Sacred Soil


I Like to Win
March 3, 2013, 10:15 am
Filed under: Sermons

Sermon, March 3, 2013
Lent 3c

Isaiah 55:1–9
Psalm 63:1–8
1 Corinthians 10:1–13
Luke 13:1–9

I love a good game of Scrabble… so long as I am winning. As long as my score is sufficiently high, my goal is build a beautiful board with strange and elegant words. If I think I’m winning, I’ll whisper good places to play, and offer higher scoring words. (If you put the j on that triple word score, you’ll get more points). I like to think I’m being altruistic.

But the truth is the score matters. And at the mere whiff of losing my lead, I become much less helpful. There’s a part of me that feels that since I’ve memorized the two letter word list, I deserve to win.

I don’t think I am alone. We are a score keeping people. We like to measure up all the risk in our lives and find a way to avoid it—for fear that too many negative points will result in horrible things. Like losing. Nope, it’s much preferable to win.

And this is no game. It’s serious business. We are compelled, often, too often, to ask, “God, what did I do to deserve this?” I thought my score was pretty high… I thought I had some room…

This is the question that folks bring to Jesus in our text today—what did these Galileans do to deserve such a terrible death at Pilate’s hands?

Indeed—we’d like to know this answer, wouldn’t we? What did this other person do to meet such a terrible fate? We want to know all the details, so that we can also avoid this. So we can understand it. So we can blame, pointing the finger away from ourselves.

Perhaps they’d been mean? Ungrateful? Perhaps they had failed to pay their taxes? Not loved God enough? Or the right way…

These questions are intoxicating. The explorations for how we might blame another for their own misfortune, eager to find some measure by which they deserved it… If only they’d eaten better, kept a cleaner house, went to a better school, chose a better spouse, had memorized the two letter word list… then, then they’d get a better score. Then they’d have gotten better—gotten what they deserved.

Thing is: our God doesn’t keep score. Despite all our desires to the contrary, our God doesn’t sit and tally all our good choices and our bad choices, handing us a report card at the end. That’s what grace is about. And I’m grateful—for I’m pretty sure I’d lose. And we already established—I don’t like to lose.

And while this makes me feel a lot better—loads better—it turns out, while Jesus is clear that God’s not keeping score, it’s also true that God doesn’t want us to get too comfortable.

After considering this story—this question about whether the folks killed by Pilate’s hand had deserved such a fate—Jesus turns to them and says: unless you change your heart, you will also be ruined.

Change your heart.

This is what is meant by the word repent. Change your heart and turn toward God.

Now, I don’t know about you, but it seems to me that keeping a careful accounting of my good choices and my bad choices will never actually lead to a change of heart. No matter how many Scrabble games I win, or lose, my heart will not be changed. No matter how good or bad my luck is. There no list of good deeds or accomplishments, no amount of careful planning, can, on its own, lead to a change of heart.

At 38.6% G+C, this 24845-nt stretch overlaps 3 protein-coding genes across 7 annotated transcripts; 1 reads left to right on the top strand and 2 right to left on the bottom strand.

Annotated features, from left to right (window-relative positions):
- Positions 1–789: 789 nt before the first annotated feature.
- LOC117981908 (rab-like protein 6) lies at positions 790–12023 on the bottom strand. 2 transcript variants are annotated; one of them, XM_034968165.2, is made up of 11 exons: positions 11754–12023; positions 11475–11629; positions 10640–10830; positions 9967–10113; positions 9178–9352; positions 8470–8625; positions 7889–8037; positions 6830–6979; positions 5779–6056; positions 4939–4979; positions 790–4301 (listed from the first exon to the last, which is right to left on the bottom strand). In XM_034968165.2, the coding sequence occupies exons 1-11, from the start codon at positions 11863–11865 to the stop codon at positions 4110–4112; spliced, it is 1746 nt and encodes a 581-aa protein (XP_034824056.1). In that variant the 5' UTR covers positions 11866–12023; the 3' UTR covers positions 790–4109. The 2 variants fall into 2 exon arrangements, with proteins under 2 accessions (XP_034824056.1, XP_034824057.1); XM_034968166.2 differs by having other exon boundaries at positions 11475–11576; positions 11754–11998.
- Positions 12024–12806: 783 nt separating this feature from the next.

That’s just not how the human heart works.

In our text today, Jesus tells a simple story about a fig tree—the landowner, seeing this barren tree, plans to chop it down. It has failed to bear fruit in three years. In the world of keeping score—it’s got a big old goose egg on its side. Zero. Nothing. And so it must pay the consequences.

But the Gardener begs, instead, that he might aerate the soil, that he might lay down manure. That he might nurture growth, that he might fertilize and foster new life.

I think this gardener points to Jesus—the one who desires for us fruit and life. The one that begs us to repent, to turn our hearts toward God. The one that knows, chopping down the tree will not cause it to bear fruit. The one who is willing to whisper over the really good word—so that we too might win.

Perhaps Jesus is the one that begs for another year, that the roots may flourish, that the fertilizer may have time. That the tree may turn it’s heart toward good fruit, not as a desire to win prized figs, but as a response to the love and nurturing of the gardener.

And the thing is, bearing fruit matters. There isn’t any escaping this as we look at this text. The question is how it matters. I don’t think God is the foreboding landowner, keeping tally as one would in bingo, making a blot for every deed we do right, for every fig we bear. No, rather, I think God is heart broken, longing for us to bear good fruit so that we might turn toward God and change our hearts. And we are broken too—we who refuse to bear fruit become brittle with stubbornness, shriveled by our cold hearts.

But what’s fascinating, and lovely to me, is that God doesn’t urge this by chopping us down. God does this by tilling the soil, and spreading the manure. God does this by loving us. Loving us into wholeness. And this is good news indeed—because no one wins at playing games with God.

It seems to me also, that this becomes an invitation for us. An invitation to stop keeping score ourselves. To end the tally of good and bad that we make for others. To end the list of wrongs and rights, and instead seek to spread some manure. To till the soil of our relationships, to nurture each other, as the gardener did. For it seems to me, that we could use a little nurturing. A little encouragement, so that together we might bear fruit worthy of our God. So that together, we might turn our whole hearts toward God, bearing good fruit together.

Amen.


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